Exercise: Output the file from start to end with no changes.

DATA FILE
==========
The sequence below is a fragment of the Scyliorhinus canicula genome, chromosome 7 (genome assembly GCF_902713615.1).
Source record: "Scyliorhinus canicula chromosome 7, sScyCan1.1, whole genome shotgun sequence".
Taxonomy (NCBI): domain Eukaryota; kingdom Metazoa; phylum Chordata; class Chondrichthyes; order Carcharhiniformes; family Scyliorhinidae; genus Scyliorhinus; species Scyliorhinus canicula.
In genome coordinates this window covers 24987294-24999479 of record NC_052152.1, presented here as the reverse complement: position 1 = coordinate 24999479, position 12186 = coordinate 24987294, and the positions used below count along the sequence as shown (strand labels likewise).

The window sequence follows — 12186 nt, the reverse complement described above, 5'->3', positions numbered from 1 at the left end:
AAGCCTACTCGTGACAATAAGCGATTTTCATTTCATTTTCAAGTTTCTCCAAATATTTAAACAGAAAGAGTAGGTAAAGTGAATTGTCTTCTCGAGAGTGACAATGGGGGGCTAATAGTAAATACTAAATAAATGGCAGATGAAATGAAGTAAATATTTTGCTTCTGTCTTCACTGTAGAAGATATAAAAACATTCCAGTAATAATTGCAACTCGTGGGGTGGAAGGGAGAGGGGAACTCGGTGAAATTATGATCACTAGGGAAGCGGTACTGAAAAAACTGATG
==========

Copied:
The sequence below is a fragment of the Scyliorhinus canicula genome, chromosome 7 (genome assembly GCF_902713615.1).
Source record: "Scyliorhinus canicula chromosome 7, sScyCan1.1, whole genome shotgun sequence".
Taxonomy (NCBI): domain Eukaryota; kingdom Metazoa; phylum Chordata; class Chondrichthyes; order Carcharhiniformes; family Scyliorhinidae; genus Scyliorhinus; species Scyliorhinus canicula.
In genome coordinates this window covers 24987294-24999479 of record NC_052152.1, presented here as the reverse complement: position 1 = coordinate 24999479, position 12186 = coordinate 24987294, and the positions used below count along the sequence as shown (strand labels likewise).

The window sequence follows — 12186 nt, the reverse complement described above, 5'->3', positions numbered from 1 at the left end:
AAGCCTACTCGTGACAATAAGCGATTTTCATTTCATTTTCAAGTTTCTCCAAATATTTAAACAGAAAGAGTAGGTAAAGTGAATTGTCTTCTCGAGAGTGACAATGGGGGGCTAATAGTAAATACTAAATAAATGGCAGATGAAATGAAGTAAATATTTTGCTTCTGTCTTCACTGTAGAAGATATAAAAACATTCCAGTAATAATTGCAACTCGTGGGGTGGAAGGGAGAGGGGAACTCGGTGAAATTATGATCACTAGGGAAGCGGTACTGAAAAAACTGATG